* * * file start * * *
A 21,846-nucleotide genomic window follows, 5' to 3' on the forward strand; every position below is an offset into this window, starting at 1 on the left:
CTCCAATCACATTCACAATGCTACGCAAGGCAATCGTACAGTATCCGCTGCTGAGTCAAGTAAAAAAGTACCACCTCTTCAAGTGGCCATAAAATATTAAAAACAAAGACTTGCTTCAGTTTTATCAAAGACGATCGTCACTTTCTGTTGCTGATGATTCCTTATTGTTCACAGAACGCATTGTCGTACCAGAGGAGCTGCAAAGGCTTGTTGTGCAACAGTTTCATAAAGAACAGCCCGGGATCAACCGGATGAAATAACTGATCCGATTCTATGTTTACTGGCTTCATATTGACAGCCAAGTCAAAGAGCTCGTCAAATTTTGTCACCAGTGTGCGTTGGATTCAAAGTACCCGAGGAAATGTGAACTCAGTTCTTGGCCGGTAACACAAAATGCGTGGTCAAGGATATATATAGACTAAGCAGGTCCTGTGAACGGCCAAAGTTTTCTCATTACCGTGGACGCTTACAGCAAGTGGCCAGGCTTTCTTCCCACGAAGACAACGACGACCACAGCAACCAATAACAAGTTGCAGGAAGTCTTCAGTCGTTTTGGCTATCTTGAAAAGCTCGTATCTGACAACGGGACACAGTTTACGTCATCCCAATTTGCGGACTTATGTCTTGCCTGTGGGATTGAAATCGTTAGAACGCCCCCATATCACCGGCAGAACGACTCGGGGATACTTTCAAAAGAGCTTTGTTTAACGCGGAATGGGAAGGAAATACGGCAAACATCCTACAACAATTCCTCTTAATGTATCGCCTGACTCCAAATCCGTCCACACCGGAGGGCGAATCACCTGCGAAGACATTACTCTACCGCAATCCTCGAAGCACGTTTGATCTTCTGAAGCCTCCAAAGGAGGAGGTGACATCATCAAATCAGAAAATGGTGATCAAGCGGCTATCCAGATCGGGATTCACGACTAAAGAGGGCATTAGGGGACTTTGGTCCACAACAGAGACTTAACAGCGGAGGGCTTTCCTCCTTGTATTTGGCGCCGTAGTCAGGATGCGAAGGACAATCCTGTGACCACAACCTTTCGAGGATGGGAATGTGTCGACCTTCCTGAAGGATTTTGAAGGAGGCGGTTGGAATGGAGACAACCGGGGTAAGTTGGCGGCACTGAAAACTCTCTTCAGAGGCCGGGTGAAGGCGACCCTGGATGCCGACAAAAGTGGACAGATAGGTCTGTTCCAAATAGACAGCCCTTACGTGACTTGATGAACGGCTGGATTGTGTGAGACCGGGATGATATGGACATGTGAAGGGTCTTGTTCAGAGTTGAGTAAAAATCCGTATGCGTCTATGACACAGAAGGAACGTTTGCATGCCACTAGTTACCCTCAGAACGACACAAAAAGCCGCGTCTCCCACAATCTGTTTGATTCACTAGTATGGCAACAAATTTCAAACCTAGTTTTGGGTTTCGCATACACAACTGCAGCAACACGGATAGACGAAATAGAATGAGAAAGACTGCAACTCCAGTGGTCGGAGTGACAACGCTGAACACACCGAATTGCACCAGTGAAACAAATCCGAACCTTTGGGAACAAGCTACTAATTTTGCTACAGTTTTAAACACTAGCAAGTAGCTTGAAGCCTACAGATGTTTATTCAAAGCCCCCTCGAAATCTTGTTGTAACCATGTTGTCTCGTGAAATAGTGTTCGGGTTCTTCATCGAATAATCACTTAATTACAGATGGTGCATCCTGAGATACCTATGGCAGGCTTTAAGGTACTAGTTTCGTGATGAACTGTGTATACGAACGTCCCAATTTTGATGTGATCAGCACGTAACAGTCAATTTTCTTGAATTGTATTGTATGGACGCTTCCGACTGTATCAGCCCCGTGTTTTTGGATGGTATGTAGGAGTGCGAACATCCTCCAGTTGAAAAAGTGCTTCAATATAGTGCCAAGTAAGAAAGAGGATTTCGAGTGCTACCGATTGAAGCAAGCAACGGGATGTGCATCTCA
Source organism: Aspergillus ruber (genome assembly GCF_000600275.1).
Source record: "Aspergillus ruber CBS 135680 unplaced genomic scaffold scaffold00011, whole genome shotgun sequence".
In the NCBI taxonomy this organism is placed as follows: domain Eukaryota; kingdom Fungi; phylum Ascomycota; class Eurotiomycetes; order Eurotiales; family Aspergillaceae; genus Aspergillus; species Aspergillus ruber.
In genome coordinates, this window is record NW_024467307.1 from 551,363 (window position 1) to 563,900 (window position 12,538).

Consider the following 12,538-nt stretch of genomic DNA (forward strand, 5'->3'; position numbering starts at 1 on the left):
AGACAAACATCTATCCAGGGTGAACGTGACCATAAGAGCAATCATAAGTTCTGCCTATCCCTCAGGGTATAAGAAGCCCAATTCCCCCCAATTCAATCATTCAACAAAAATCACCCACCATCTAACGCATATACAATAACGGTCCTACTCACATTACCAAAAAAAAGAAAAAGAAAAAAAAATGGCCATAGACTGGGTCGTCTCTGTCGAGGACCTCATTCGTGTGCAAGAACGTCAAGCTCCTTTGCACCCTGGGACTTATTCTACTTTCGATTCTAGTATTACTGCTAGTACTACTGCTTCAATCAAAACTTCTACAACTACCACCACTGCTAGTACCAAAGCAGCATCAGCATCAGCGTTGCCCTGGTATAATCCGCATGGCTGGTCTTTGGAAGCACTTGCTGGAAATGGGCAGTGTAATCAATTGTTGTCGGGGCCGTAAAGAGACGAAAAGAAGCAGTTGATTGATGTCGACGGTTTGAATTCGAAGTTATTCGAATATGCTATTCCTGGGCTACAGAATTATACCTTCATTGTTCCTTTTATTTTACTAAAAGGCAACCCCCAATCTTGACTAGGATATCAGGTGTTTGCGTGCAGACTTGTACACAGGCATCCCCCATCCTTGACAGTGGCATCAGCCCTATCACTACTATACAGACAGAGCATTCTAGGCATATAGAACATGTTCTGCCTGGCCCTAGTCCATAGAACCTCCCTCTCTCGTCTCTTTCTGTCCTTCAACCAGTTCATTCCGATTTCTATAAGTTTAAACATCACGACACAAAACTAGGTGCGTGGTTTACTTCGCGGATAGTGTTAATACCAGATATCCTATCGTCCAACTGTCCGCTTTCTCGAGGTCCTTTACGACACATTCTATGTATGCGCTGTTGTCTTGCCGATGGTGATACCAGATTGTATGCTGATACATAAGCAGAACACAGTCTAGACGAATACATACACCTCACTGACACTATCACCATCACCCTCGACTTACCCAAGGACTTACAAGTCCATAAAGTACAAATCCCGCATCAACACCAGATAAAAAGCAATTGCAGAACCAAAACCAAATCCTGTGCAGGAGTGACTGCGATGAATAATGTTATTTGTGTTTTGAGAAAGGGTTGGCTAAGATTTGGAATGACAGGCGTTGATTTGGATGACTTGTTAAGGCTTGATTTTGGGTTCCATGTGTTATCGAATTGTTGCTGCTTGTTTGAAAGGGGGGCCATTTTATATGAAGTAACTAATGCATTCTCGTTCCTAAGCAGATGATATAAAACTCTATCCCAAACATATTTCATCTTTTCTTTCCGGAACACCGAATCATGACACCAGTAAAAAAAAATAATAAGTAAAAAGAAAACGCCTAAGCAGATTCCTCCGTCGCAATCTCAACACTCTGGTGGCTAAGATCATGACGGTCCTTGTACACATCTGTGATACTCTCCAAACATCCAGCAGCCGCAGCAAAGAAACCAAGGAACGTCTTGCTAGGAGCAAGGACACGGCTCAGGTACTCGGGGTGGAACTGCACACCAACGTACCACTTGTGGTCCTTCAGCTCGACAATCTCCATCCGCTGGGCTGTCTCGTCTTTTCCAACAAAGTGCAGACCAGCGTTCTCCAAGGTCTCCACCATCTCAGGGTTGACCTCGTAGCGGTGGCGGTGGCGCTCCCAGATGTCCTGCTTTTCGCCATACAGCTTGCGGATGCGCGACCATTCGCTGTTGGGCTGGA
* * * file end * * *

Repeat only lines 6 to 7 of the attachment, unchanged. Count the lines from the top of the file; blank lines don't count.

In genome coordinates, this window is record NW_024467307.1 from 551,363 (window position 1) to 563,900 (window position 12,538).

Consider the following 12,538-nt stretch of genomic DNA (forward strand, 5'->3'; position numbering starts at 1 on the left):